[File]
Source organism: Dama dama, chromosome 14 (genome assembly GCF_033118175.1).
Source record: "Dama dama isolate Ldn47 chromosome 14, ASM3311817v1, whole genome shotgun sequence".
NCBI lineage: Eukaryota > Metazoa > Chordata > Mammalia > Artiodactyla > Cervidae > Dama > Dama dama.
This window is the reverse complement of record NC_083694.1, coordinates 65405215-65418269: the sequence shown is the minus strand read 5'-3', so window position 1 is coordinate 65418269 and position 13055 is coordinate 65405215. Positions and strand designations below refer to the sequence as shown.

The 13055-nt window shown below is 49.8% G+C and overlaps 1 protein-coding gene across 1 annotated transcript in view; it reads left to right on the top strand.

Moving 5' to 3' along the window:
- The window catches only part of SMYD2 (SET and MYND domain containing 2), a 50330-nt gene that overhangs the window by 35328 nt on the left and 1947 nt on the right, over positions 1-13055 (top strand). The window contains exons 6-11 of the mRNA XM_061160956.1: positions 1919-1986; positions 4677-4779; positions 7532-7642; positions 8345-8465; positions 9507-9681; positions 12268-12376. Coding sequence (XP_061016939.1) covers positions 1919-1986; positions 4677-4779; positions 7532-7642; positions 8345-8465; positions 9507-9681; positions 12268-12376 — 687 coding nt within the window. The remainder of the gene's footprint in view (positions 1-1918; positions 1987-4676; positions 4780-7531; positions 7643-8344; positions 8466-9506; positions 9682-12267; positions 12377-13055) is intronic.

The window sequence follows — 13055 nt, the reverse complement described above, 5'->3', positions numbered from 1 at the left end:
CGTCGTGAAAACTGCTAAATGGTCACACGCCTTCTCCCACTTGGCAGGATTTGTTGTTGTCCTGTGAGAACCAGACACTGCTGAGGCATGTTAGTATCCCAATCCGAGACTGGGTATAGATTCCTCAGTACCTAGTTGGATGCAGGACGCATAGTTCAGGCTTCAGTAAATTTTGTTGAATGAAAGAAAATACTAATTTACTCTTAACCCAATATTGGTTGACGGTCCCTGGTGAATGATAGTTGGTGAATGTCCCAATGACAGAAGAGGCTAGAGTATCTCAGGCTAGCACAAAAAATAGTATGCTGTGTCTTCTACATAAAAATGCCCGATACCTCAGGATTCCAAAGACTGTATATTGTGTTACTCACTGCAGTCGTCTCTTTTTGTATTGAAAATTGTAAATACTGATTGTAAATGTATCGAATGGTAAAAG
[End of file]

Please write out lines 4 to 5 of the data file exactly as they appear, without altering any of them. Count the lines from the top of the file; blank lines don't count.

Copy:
This window is the reverse complement of record NC_083694.1, coordinates 65405215-65418269: the sequence shown is the minus strand read 5'-3', so window position 1 is coordinate 65418269 and position 13055 is coordinate 65405215. Positions and strand designations below refer to the sequence as shown.

The 13055-nt window shown below is 49.8% G+C and overlaps 1 protein-coding gene across 1 annotated transcript in view; it reads left to right on the top strand.